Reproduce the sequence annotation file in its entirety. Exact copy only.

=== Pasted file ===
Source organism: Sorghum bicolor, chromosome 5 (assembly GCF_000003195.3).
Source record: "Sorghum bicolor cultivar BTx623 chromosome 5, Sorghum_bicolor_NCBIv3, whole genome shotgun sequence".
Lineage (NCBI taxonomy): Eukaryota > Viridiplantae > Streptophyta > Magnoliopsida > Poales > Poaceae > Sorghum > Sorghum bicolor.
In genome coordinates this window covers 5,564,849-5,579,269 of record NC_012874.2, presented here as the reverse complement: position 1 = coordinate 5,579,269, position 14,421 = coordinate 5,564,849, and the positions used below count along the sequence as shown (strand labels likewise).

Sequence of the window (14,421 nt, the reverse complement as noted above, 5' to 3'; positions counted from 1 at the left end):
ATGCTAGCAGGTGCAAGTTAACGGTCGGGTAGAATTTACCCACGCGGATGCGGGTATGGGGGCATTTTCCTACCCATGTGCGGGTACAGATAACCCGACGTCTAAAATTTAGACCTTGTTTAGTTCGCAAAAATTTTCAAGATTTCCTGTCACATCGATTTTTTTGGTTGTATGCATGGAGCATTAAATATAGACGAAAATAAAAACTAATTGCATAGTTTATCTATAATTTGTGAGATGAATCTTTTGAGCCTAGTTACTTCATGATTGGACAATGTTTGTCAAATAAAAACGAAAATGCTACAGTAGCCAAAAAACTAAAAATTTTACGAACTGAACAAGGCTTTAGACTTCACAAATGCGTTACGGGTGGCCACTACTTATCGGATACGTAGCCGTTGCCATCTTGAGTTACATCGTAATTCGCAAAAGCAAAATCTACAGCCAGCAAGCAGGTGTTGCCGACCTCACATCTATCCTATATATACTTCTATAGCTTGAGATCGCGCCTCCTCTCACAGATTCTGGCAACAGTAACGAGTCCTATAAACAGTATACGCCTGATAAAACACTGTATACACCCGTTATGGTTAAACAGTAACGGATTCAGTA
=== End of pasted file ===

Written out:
Source organism: Sorghum bicolor, chromosome 5 (assembly GCF_000003195.3).
Source record: "Sorghum bicolor cultivar BTx623 chromosome 5, Sorghum_bicolor_NCBIv3, whole genome shotgun sequence".
Lineage (NCBI taxonomy): Eukaryota > Viridiplantae > Streptophyta > Magnoliopsida > Poales > Poaceae > Sorghum > Sorghum bicolor.
In genome coordinates this window covers 5,564,849-5,579,269 of record NC_012874.2, presented here as the reverse complement: position 1 = coordinate 5,579,269, position 14,421 = coordinate 5,564,849, and the positions used below count along the sequence as shown (strand labels likewise).

Sequence of the window (14,421 nt, the reverse complement as noted above, 5' to 3'; positions counted from 1 at the left end):
ATGCTAGCAGGTGCAAGTTAACGGTCGGGTAGAATTTACCCACGCGGATGCGGGTATGGGGGCATTTTCCTACCCATGTGCGGGTACAGATAACCCGACGTCTAAAATTTAGACCTTGTTTAGTTCGCAAAAATTTTCAAGATTTCCTGTCACATCGATTTTTTTGGTTGTATGCATGGAGCATTAAATATAGACGAAAATAAAAACTAATTGCATAGTTTATCTATAATTTGTGAGATGAATCTTTTGAGCCTAGTTACTTCATGATTGGACAATGTTTGTCAAATAAAAACGAAAATGCTACAGTAGCCAAAAAACTAAAAATTTTACGAACTGAACAAGGCTTTAGACTTCACAAATGCGTTACGGGTGGCCACTACTTATCGGATACGTAGCCGTTGCCATCTTGAGTTACATCGTAATTCGCAAAAGCAAAATCTACAGCCAGCAAGCAGGTGTTGCCGACCTCACATCTATCCTATATATACTTCTATAGCTTGAGATCGCGCCTCCTCTCACAGATTCTGGCAACAGTAACGAGTCCTATAAACAGTATACGCCTGATAAAACACTGTATACACCCGTTATGGTTAAACAGTAACGGATTCAGTA